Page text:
We used to host two big gatherings every year: a huge cookout Memorial Day weekend and a “both sides of the family along with anyone who didn’t have anywhere else to go” Thanksgiving feast.
The first and foremost reason for these events was because I love to entertain and truly believe the more the merrier.
But the secondary reason had its own merits as well. By opening our home to throngs of people, the whole house got a good cleaning every six months.
You know, twice a year, whether it needed it or not.
I bet even with only this tiny bit of information your keen powers of deduction have revealed two truths:
• Writing is not the only thing that works better for me with a deadline.
• I hate housework.
And thanks to the latest media craze, there is a third truth:
I am not enamored of Marie Kondo, and have no plans to quench my thirst for self-improvement with any flavor of her Tidying Up Kool-Aid.
In case you aren’t aware of Marie Kondo:
Now, in the interest of full disclosure, I confess I have not watched so much as the trailer for her Netflix show, much less an episode. I have a friend who says, “I don’t like anchovies. I’ve never had them, but I know I don’t like them.” It’s kind of like that.
Besides, I’m not in her key demographic anyway. I strongly suspect that most of the people who worship at her well-organized, highly-polished altar were already sitting in a fairly clutter-free home when they tuned in. They need lessons on organizing and purging like I need lessons on wasting time on my phone and maintaining my Rubenesque physique.
Before I go any further, I want to make it clear that my disinterest in Ms. Kondo should not be interpreted to mean that I’m a pig who lives in squalor. There’s a difference between an unmade bed and letting garbage pile up until it attracts vermin.
In fact, I would go so far as to say that I’m not even a slob.
Sure, there’s plenty of clutter around my home office, and rather than a schedule, I feel housework should be done on an “as-needed” basis. For example, why in the world would I do laundry when I still have clean underwear? I mean, really.
But here’s the thing. When you’re a slob (or worse, a pig), you sit in the midst of the mess and don’t even notice. I, on the other hand, recognize what needs to be done, and, when necessary, do it.
In other words, when company is coming over. After all, we can’t let people know we live like this.
Society and culture deserve some of the blame for my laissez-faire attitude toward housework.
Tell the truth. Isn’t Oscar more lovable than Felix?
We all know a messy desk is the sign of a genius.
And is there a new mother on the face of the earth who didn’t get the following Ruth Hulbert Hamilton poem on a greeting card, plaque or sampler?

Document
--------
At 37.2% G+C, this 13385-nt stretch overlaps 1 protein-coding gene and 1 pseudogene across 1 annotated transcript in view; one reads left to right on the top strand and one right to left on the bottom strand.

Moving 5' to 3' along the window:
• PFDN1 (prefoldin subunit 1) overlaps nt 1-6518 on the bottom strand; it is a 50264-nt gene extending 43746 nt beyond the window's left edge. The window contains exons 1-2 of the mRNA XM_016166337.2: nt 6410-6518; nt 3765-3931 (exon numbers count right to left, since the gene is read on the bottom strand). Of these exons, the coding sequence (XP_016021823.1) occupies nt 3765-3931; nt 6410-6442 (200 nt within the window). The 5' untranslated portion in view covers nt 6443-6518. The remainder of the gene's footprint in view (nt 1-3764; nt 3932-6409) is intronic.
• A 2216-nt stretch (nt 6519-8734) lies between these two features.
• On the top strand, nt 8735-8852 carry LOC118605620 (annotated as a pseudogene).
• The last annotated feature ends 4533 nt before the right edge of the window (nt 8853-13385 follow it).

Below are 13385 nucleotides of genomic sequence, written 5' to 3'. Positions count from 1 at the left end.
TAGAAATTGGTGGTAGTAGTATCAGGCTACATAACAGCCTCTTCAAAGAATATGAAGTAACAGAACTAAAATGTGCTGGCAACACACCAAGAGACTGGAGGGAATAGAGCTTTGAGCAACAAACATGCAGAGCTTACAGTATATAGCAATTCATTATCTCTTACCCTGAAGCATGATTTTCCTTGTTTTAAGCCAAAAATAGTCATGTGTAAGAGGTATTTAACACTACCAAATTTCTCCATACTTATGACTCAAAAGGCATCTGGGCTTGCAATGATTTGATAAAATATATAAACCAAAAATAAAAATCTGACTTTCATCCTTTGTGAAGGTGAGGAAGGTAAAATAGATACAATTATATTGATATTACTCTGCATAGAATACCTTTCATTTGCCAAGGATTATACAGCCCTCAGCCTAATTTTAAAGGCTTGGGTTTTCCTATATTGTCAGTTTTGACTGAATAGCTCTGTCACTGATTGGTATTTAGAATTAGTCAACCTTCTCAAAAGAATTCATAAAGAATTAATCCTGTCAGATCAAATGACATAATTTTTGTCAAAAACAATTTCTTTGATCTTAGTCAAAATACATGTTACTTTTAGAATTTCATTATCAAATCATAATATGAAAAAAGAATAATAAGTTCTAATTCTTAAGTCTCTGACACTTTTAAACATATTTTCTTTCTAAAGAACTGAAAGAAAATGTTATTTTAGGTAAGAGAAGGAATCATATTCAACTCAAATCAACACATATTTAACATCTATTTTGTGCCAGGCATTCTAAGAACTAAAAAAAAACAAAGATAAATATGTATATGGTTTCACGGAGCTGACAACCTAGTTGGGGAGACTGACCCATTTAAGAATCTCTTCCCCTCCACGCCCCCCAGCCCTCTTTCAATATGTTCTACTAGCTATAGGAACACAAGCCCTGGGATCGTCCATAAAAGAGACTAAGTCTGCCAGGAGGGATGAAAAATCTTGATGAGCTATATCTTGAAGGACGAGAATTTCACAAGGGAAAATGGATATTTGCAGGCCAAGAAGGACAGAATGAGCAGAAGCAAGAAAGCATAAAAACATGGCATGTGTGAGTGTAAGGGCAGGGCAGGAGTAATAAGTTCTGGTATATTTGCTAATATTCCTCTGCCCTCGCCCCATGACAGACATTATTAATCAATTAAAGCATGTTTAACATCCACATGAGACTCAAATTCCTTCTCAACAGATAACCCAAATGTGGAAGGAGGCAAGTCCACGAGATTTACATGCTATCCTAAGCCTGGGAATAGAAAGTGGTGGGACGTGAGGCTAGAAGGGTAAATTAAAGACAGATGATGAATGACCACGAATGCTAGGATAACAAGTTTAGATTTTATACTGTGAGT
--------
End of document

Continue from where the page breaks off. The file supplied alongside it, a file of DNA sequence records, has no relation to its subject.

The cleaning and scrubbing
can wait til tomorrow,
But children grow up
I’ve learned to my sorrow.
So quiet down cobwebs;
dust go to sleep!
I’m rocking my baby
and babies don’t keep.
For 34 years that’s been my story and I’m sticking to it.
Sure, there’s that old “cleanliness is next to godliness” saying, but be realistic. He’s got the whole world in His hands. Do you really think He cares if your toothbrushes are all facing the same direction?
I never hesitate to give due credit to my mother for helping shape me into the person I am today… and today’s topic is no exception. Because, of course, the mismatched sock doesn’t fall far from the basket of unfolded laundry.
My mom didn’t teach me to be a bad housekeeper. She taught me that other things — making time for your kids, having your own interests so you stay sane, maintaining friendships, helping others, reading, putting your marriage first — took precedence, because you could always throw it into high gear and get the house presentable if need be.
One of those regular occasions was when our cousins were due for a visit. Mom would get out the figurative whip and try to guilt us into cleaning our rooms.
“I bet your Aunt Grace doesn’t have to yell at the kids to get their rooms clean,” she’d lecture.
Never was I so happy as the day we dropped in at their house unannounced. I immediately went to my cousin’s room… and it was just as big a mess as my own.
“See?” I declared to my mom. “They only clean up when we’re coming over, too!”
Fast forward 25 years or so. One afternoon I suggested to my own offspring, “Hey, let’s get to work and clean up the house.”
One of my own daughters, in all sincerity and innocence, looked me square in the eyes and said, “Who’s coming over?”
Once again, Mom, your legacy lives on.
Laurie O’Connor Stephans admits to occasionally doing housework on a voluntary basis, but usually as a way to stall when she should be writing. Happily, the technique worked in reverse this time. Check out similar observations on everyday life in Laurie’s blog, We B Late, now in its fifth year. It is part of her author’s website, http://laurieoconnorstephans.com
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